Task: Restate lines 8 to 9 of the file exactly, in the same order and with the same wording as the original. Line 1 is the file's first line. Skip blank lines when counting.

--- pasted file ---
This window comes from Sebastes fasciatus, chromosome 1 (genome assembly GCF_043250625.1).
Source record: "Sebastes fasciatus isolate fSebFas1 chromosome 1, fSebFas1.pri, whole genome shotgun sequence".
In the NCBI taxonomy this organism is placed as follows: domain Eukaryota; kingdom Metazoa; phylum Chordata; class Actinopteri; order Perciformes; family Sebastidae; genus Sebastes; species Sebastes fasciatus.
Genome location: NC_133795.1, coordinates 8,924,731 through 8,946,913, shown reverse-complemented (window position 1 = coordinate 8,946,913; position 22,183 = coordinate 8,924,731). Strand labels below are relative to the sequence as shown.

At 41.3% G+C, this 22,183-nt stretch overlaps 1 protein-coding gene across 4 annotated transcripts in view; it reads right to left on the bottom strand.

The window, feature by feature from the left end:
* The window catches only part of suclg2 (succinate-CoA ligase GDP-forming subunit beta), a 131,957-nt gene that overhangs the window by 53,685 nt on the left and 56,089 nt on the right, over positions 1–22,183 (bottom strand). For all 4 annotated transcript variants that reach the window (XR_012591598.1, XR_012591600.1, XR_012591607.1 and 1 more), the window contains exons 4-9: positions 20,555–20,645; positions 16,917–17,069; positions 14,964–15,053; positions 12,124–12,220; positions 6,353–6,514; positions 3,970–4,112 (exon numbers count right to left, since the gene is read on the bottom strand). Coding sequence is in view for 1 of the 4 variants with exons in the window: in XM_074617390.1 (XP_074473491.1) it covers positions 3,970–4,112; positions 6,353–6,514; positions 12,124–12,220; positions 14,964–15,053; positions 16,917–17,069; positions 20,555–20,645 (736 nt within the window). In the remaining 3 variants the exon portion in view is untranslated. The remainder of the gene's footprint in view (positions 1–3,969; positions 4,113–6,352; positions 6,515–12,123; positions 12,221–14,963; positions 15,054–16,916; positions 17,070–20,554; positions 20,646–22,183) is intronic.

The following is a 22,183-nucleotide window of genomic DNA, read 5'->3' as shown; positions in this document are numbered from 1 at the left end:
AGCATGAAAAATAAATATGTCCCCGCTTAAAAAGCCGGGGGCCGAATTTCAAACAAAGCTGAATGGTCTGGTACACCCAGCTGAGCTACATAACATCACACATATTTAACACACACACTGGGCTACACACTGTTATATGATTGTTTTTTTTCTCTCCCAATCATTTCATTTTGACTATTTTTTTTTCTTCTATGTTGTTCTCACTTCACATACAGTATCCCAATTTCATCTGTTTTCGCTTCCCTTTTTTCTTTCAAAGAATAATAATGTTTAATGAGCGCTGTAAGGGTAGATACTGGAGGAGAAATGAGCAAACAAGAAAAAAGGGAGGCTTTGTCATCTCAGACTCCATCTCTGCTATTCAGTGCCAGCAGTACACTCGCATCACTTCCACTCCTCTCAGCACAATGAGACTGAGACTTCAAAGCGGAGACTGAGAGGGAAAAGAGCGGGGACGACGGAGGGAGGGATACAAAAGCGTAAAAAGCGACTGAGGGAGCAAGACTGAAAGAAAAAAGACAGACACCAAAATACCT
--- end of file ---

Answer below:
The following is a 22,183-nucleotide window of genomic DNA, read 5'->3' as shown; positions in this document are numbered from 1 at the left end:
AGCATGAAAAATAAATATGTCCCCGCTTAAAAAGCCGGGGGCCGAATTTCAAACAAAGCTGAATGGTCTGGTACACCCAGCTGAGCTACATAACATCACACATATTTAACACACACACTGGGCTACACACTGTTATATGATTGTTTTTTTTCTCTCCCAATCATTTCATTTTGACTATTTTTTTTTCTTCTATGTTGTTCTCACTTCACATACAGTATCCCAATTTCATCTGTTTTCGCTTCCCTTTTTTCTTTCAAAGAATAATAATGTTTAATGAGCGCTGTAAGGGTAGATACTGGAGGAGAAATGAGCAAACAAGAAAAAAGGGAGGCTTTGTCATCTCAGACTCCATCTCTGCTATTCAGTGCCAGCAGTACACTCGCATCACTTCCACTCCTCTCAGCACAATGAGACTGAGACTTCAAAGCGGAGACTGAGAGGGAAAAGAGCGGGGACGACGGAGGGAGGGATACAAAAGCGTAAAAAGCGACTGAGGGAGCAAGACTGAAAGAAAAAAGACAGACACCAAAATACCT